It is crucial to analyze Formosa’s geography and natives to understand the importance of Formosa and its native population under foreign influences. Formosa is an island of approximately 15,000 sq. miles, with forested mountain ranges, lowlands, plateaus, and ravines, surrounded by coral reefs. Formosa is connected with the Fujian province at roughly 2000 meters underwater. Volcanoes and igneous rocks rose 1500 feet above sea level, and corals were found on mountain peaks 2000 feet above sea level. Many Formosan months and seasons have extreme weather, particularly in the summer months. June, July, and August often become extremely hot, with droughts and temperatures as high as a hundred degrees. Torrential typhoons and tropical storms are very frequent in August and September. During the winter months of December, January, and February, rain lasts for days or weeks. Mild, tropical weather usually occurs during spring months, as well as in October and November.
Detailed old illustrated map of Taiwan
Similar to the treatment of other native groups under colonial rule, the Chinese treated Formosan natives harshly. During their settlement, the Chinese bartered with the natives, yet forced natives off their own lands into areas inhabited by other tribes. While exploring the island and building trade centers, the Chinese wanted to provide for their community in Formosa. This community would be built on towns and villages, which tended to be safer and more pleasant to the Chinese than the countryside. These towns also created an expanded work environment for Chinese workers such as blacksmiths, silversmiths, jewelers, weavers, and tailors. In Formosa, farmers became the most important and esteemed workers due to their importance in the Chinese-Formosan economy. They produced goods essential to all domestic and foreign consumers and traders. The most cultivated resource in Formosa was rice, followed by tea, which became the most profitable products. Tea, particularly, became in high demand due to European and American influence and its spread among Pacific Asian nations. Other products cultivated in farms included sugar cane, sweet potatoes, onions, and other consumable vegetation. Along with workers, traders, and merchants, Presbyterian missionary George Mackay recorded that at least 3 million Chinese settled in Formosa by the end of the 19th century. They not only built towns, they worked on farms and spread their religion to convert the native population.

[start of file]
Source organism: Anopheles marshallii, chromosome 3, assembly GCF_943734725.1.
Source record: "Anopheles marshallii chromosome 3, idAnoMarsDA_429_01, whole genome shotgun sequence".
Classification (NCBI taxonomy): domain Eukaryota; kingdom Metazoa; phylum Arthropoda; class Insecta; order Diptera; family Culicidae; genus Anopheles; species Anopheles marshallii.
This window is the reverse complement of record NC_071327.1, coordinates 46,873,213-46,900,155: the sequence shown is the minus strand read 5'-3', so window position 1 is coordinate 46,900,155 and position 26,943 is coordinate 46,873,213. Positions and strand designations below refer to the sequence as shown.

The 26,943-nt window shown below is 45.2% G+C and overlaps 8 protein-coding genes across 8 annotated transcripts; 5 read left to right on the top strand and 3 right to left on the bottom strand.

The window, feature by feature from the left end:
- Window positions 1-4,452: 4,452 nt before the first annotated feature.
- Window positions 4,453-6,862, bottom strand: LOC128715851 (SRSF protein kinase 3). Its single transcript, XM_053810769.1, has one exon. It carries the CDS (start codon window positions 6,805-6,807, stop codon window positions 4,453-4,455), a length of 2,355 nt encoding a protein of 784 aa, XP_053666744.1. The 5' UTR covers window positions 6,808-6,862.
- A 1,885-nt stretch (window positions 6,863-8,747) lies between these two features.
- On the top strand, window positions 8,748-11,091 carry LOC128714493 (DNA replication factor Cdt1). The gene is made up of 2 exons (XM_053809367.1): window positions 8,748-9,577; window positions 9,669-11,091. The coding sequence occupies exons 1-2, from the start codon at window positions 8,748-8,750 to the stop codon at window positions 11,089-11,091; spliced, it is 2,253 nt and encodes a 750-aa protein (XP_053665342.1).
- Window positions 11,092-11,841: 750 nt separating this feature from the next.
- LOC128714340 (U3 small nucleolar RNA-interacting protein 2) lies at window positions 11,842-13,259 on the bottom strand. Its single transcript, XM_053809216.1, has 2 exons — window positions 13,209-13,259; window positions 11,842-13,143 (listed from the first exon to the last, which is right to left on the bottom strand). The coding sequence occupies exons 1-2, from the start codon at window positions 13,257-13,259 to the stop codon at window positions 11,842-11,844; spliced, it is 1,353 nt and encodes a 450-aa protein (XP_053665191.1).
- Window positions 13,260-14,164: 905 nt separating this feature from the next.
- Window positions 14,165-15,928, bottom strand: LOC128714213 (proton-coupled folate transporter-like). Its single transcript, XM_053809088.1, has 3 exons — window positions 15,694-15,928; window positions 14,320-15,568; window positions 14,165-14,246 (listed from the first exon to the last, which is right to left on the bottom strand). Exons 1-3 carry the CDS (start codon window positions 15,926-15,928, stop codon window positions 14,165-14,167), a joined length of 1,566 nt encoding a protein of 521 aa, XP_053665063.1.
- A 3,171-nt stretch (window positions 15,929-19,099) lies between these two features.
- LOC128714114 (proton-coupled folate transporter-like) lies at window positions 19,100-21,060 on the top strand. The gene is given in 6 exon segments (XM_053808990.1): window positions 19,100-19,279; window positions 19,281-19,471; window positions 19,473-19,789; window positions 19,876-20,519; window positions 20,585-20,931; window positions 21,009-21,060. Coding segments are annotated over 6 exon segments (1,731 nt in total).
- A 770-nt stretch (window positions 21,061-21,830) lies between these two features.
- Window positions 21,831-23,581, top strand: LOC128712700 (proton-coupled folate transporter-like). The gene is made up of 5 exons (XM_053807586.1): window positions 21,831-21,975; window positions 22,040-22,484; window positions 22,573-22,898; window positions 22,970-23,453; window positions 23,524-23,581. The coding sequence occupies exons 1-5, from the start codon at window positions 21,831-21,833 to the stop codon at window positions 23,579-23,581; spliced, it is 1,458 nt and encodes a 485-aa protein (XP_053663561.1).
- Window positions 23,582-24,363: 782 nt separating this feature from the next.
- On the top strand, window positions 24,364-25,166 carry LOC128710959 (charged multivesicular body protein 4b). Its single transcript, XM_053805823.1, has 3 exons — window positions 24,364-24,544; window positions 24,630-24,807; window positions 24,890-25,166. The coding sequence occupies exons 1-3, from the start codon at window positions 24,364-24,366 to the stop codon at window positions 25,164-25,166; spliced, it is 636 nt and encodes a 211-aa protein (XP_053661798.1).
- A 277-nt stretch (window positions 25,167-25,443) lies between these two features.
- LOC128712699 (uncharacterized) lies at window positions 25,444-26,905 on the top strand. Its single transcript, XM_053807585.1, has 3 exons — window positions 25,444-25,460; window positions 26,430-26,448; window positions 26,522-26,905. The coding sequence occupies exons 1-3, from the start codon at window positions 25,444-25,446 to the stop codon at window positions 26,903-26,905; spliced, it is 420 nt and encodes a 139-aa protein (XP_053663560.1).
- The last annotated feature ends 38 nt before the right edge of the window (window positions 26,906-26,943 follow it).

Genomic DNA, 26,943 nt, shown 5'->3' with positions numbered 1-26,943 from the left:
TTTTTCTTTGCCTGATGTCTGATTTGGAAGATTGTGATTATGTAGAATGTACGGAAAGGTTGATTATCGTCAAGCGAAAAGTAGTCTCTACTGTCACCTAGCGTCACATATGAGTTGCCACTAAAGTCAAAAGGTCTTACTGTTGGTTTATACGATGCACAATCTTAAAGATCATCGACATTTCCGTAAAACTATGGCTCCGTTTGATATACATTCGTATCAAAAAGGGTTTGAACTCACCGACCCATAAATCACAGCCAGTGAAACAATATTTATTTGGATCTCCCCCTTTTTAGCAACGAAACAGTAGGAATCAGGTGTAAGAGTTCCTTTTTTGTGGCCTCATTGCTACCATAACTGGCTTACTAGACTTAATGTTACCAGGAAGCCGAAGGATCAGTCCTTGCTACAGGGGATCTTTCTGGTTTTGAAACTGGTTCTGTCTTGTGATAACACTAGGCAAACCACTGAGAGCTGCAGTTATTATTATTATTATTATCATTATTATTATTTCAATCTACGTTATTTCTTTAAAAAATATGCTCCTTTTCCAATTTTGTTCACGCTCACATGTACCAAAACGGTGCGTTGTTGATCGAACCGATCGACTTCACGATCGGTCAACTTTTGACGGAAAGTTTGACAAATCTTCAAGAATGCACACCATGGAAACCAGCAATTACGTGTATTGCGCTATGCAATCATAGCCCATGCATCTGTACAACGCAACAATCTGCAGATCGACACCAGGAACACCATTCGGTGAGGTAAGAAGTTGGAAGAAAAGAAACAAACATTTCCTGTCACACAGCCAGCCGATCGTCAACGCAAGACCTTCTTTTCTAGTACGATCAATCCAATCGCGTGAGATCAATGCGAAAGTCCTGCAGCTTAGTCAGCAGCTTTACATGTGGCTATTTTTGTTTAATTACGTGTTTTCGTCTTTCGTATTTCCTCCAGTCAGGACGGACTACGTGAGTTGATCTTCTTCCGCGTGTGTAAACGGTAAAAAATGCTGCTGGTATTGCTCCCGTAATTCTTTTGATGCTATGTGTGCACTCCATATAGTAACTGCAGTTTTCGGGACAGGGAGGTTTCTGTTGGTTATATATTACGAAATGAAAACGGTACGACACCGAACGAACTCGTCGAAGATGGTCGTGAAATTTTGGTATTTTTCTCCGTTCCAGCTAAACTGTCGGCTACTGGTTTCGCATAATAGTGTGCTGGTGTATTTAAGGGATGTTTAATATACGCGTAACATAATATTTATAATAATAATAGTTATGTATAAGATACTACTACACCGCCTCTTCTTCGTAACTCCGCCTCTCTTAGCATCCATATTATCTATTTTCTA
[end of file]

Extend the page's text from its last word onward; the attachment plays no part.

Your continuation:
Timeline Prehistory to 1624 Dutch Formosa 1624-1662 Spanish Formosa 1626-1642 Kingdom of Tungning 1661-1683 Qing rule 1683-1895 Japanese rule 1895-1945 Republic of China rule 1945-present